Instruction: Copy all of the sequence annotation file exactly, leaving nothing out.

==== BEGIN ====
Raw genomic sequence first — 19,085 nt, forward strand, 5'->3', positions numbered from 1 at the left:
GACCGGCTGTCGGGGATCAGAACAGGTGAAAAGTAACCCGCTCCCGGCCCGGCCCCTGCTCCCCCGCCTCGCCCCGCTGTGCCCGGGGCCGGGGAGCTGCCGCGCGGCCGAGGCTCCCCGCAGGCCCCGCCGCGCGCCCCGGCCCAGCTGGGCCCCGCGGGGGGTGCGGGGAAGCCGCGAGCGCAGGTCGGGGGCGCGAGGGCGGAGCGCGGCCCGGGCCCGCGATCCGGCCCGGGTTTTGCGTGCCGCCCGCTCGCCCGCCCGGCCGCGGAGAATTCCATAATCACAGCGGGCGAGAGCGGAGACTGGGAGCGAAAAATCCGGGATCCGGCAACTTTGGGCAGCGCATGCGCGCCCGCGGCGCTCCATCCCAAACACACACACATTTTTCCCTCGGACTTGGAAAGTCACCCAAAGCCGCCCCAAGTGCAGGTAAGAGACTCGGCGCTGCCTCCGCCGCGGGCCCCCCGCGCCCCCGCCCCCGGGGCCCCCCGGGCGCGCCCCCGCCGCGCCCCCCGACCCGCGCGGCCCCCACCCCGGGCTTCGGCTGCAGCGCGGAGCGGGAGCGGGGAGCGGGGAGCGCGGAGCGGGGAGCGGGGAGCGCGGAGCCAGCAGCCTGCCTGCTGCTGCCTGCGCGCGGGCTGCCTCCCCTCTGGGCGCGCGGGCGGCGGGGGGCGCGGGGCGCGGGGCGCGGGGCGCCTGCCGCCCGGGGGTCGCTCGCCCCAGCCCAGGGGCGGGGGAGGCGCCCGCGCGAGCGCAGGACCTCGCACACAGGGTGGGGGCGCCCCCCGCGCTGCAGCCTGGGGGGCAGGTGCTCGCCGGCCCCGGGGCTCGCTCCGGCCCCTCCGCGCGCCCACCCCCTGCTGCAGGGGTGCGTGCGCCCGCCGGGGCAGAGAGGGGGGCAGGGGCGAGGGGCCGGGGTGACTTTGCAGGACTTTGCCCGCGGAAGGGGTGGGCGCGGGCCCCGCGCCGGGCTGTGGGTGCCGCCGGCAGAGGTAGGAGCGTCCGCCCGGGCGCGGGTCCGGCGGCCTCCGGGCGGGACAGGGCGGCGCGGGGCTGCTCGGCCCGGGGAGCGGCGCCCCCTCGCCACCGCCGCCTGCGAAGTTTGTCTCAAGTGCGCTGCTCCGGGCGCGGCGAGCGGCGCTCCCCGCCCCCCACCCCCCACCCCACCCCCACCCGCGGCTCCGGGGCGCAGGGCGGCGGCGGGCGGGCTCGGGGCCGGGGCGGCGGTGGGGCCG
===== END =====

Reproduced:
Raw genomic sequence first — 19,085 nt, forward strand, 5'->3', positions numbered from 1 at the left:
GACCGGCTGTCGGGGATCAGAACAGGTGAAAAGTAACCCGCTCCCGGCCCGGCCCCTGCTCCCCCGCCTCGCCCCGCTGTGCCCGGGGCCGGGGAGCTGCCGCGCGGCCGAGGCTCCCCGCAGGCCCCGCCGCGCGCCCCGGCCCAGCTGGGCCCCGCGGGGGGTGCGGGGAAGCCGCGAGCGCAGGTCGGGGGCGCGAGGGCGGAGCGCGGCCCGGGCCCGCGATCCGGCCCGGGTTTTGCGTGCCGCCCGCTCGCCCGCCCGGCCGCGGAGAATTCCATAATCACAGCGGGCGAGAGCGGAGACTGGGAGCGAAAAATCCGGGATCCGGCAACTTTGGGCAGCGCATGCGCGCCCGCGGCGCTCCATCCCAAACACACACACATTTTTCCCTCGGACTTGGAAAGTCACCCAAAGCCGCCCCAAGTGCAGGTAAGAGACTCGGCGCTGCCTCCGCCGCGGGCCCCCCGCGCCCCCGCCCCCGGGGCCCCCCGGGCGCGCCCCCGCCGCGCCCCCCGACCCGCGCGGCCCCCACCCCGGGCTTCGGCTGCAGCGCGGAGCGGGAGCGGGGAGCGGGGAGCGCGGAGCGGGGAGCGGGGAGCGCGGAGCCAGCAGCCTGCCTGCTGCTGCCTGCGCGCGGGCTGCCTCCCCTCTGGGCGCGCGGGCGGCGGGGGGCGCGGGGCGCGGGGCGCGGGGCGCCTGCCGCCCGGGGGTCGCTCGCCCCAGCCCAGGGGCGGGGGAGGCGCCCGCGCGAGCGCAGGACCTCGCACACAGGGTGGGGGCGCCCCCCGCGCTGCAGCCTGGGGGGCAGGTGCTCGCCGGCCCCGGGGCTCGCTCCGGCCCCTCCGCGCGCCCACCCCCTGCTGCAGGGGTGCGTGCGCCCGCCGGGGCAGAGAGGGGGGCAGGGGCGAGGGGCCGGGGTGACTTTGCAGGACTTTGCCCGCGGAAGGGGTGGGCGCGGGCCCCGCGCCGGGCTGTGGGTGCCGCCGGCAGAGGTAGGAGCGTCCGCCCGGGCGCGGGTCCGGCGGCCTCCGGGCGGGACAGGGCGGCGCGGGGCTGCTCGGCCCGGGGAGCGGCGCCCCCTCGCCACCGCCGCCTGCGAAGTTTGTCTCAAGTGCGCTGCTCCGGGCGCGGCGAGCGGCGCTCCCCGCCCCCCACCCCCCACCCCACCCCCACCCGCGGCTCCGGGGCGCAGGGCGGCGGCGGGCGGGCTCGGGGCCGGGGCGGCGGTGGGGCCG